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The Need for An Equitable Energy Transition Amidst Increased ESG Efforts and Legislation

Mel Bergsneider's picture
Executive Account Manager, Allume Energy

As the first US-based employee at Allume Energy, Mel leads the Australian-born startup’s expansion across target markets such as California, New York, and Florida. Mel works closely with...

  • Member since 2022
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  • Aug 23, 2022
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This item is part of the Electrification of Transportation - August 2022 SPECIAL ISSUE, click here for more

With market forces aligning with action from the federal government, like the recently-passed Inflation Reduction Act, there’s no doubt that the solar energy industry is primed for exponential growth

As this happens, it’s important to take a holistic look at who gets included in this wave of innovation and how this inclusion can be expanded to those that need it most.

The intensifying climate crisis, combined with the result of our dependence on depleting fossil fuels, has driven public interest in clean energy and climate technology. These events are changing public attitudes and pressuring governments and companies to act. As legislation and corporate efforts expand and sustainable opportunities proliferate, many industries – real estate included – are shifting from reactive to proactive ESG efforts. Increasingly, their sustainable activities are motivated not by regulatory and compliance concerns but the prospect of returns from ESG investment efforts.

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Clean energy retrofits represent one such opportunity within the built environment. To reach clean energy goals, the US will need to work towards retrofitting existing buildings with efficient and renewable technologies by 2030, a goal we are not currently on track to meet. To address that shortfall, many companies are taking action and developing solutions to reduce the built environment’s carbon footprint within existing grid constraints. With energy grid constraints, expanding energy-independent options like solar panels and solar battery systems increases meaningful ESG efforts.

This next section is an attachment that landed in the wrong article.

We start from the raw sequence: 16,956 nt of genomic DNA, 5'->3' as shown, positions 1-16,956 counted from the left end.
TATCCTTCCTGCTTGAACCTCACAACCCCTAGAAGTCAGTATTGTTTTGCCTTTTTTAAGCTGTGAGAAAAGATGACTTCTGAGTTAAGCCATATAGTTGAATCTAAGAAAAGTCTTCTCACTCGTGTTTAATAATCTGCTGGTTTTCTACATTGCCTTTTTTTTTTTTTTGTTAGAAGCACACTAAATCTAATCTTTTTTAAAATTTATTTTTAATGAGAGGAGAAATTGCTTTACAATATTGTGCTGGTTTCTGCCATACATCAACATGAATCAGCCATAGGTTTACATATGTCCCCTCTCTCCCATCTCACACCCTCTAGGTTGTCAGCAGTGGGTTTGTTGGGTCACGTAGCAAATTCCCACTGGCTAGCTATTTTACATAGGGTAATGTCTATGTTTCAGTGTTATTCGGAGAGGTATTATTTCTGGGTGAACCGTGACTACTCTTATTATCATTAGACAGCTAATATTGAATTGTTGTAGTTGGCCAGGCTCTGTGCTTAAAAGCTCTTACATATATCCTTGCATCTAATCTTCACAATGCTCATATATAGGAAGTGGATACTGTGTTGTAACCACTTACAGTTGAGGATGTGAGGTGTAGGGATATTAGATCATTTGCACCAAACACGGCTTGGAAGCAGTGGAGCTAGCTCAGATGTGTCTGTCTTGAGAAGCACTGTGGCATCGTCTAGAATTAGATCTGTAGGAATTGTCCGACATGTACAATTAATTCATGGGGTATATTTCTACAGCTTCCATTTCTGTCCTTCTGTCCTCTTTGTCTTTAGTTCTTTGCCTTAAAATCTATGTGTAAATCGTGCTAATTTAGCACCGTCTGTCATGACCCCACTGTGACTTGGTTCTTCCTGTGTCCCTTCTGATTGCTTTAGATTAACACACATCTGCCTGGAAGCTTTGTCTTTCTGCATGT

As the real estate industry embarks on these efforts, it is essential they remember the principles of a “just transition” and not leave a key segment of the population behind. Particularly, the solar energy industry continues to neglect a key component to making solar fully accessible to the public–solar has historically benefited homeowners over renters. Additional limitations for clean energy options, like costs and accessibility, lead to finding new solutions like multifamily solar sharing systems. This contemporary strategy within the multifamily space, creates a "split-incentive" where landlords foot the bill of retrofits, and tenants theoretically see the benefit, overall allowing all groups to reap the sustainability benefits.

Recent U.S. legislation, including the Inflation Reduction Act, provides the momentum needed to drive the U.S. into the forefront of equitable climate tech deployment. The Investment Tax Credit (ITC) boost included in the bill allows record breaking expansion for solar efforts, particularly for low- and moderate-income families. As this expansion in innovation happens, it’s very important that the solar industry doesn’t let gaps in clean energy access based on economic disparity grow wider and wider. Renters and low-income families deserve access to clean energy as well. The support for bringing energy to these communities, as outlined in the bill, is significant in providing equitable clean energy access.

One of the most exciting funding allocations slotted into the Inflation Reduction Act is the $60 billion set aside for investment in communities and projects that advance environmental justice. This will help to ensure that the energy transition is as equitable as possible, in addition to being as accelerated as possible. As the $60B is split towards direct investment in technology, infrastructure, and other needs, it will lift and raise disadvantaged communities, some of whom have been historically disregarded. Hundreds of millions of dollars in investments in Native communities have been set aside to develop and deploy tech while investing in infrastructure. Loan guarantees are being increased ten-fold for Tribal energy development, to the tune of $20B. The future of a carbon-free grid powered by renewables is a future that should be available to everyone — regardless of income, race, and geographical location.

As market forces like increased public awareness and ESG investing as a tool for ROI meet up with legislative tailwinds and funding, we stand awaiting an incoming wave of renewable energy deployment and technology. It’s important that the solar industry use these same tools — technology and increased awareness — to identify ways to make the energy transition equitable.

From homeowners to renters, in both urban and rural settings, it’s clear: A carbon-free future belongs to us all.

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Matt Chester's picture
Matt Chester on Aug 24, 2022

As market forces like increased public awareness and ESG investing as a tool for ROI meet up with legislative tailwinds and funding, we stand awaiting an incoming wave of renewable energy deployment and technology. It’s important that the solar industry use these same tools — technology and increased awareness — to identify ways to make the energy transition equitable.

Do you think the IRA alone will have the guardrails to support equitability here, or will there need to be additional policy action to ensure these solutions are implemented the right way? 

Mel Bergsneider's picture
Thank Mel for the Post!
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